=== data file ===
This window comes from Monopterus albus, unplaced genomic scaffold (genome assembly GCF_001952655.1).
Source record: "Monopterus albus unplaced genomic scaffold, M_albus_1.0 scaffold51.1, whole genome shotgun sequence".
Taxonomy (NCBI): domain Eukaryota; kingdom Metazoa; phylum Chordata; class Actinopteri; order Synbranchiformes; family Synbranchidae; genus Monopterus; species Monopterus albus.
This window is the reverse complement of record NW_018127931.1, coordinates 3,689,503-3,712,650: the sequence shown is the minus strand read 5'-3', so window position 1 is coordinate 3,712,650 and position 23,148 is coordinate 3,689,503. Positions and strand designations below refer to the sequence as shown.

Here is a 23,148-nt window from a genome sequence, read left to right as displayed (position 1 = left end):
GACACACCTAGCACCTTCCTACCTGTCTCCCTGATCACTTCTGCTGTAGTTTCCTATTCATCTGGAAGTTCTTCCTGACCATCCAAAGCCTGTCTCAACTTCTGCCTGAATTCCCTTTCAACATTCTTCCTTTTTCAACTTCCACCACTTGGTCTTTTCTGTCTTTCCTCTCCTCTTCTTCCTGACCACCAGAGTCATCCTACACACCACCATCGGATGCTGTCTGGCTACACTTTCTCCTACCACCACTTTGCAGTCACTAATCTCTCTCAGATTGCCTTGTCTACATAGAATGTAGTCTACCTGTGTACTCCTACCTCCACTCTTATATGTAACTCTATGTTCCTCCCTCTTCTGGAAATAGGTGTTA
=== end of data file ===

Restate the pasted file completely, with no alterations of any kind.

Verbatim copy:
This window comes from Monopterus albus, unplaced genomic scaffold (genome assembly GCF_001952655.1).
Source record: "Monopterus albus unplaced genomic scaffold, M_albus_1.0 scaffold51.1, whole genome shotgun sequence".
Taxonomy (NCBI): domain Eukaryota; kingdom Metazoa; phylum Chordata; class Actinopteri; order Synbranchiformes; family Synbranchidae; genus Monopterus; species Monopterus albus.
This window is the reverse complement of record NW_018127931.1, coordinates 3,689,503-3,712,650: the sequence shown is the minus strand read 5'-3', so window position 1 is coordinate 3,712,650 and position 23,148 is coordinate 3,689,503. Positions and strand designations below refer to the sequence as shown.

Here is a 23,148-nt window from a genome sequence, read left to right as displayed (position 1 = left end):
GACACACCTAGCACCTTCCTACCTGTCTCCCTGATCACTTCTGCTGTAGTTTCCTATTCATCTGGAAGTTCTTCCTGACCATCCAAAGCCTGTCTCAACTTCTGCCTGAATTCCCTTTCAACATTCTTCCTTTTTCAACTTCCACCACTTGGTCTTTTCTGTCTTTCCTCTCCTCTTCTTCCTGACCACCAGAGTCATCCTACACACCACCATCGGATGCTGTCTGGCTACACTTTCTCCTACCACCACTTTGCAGTCACTAATCTCTCTCAGATTGCCTTGTCTACATAGAATGTAGTCTACCTGTGTACTCCTACCTCCACTCTTATATGTAACTCTATGTTCCTCCCTCTTCTGGAAATAGGTGTTA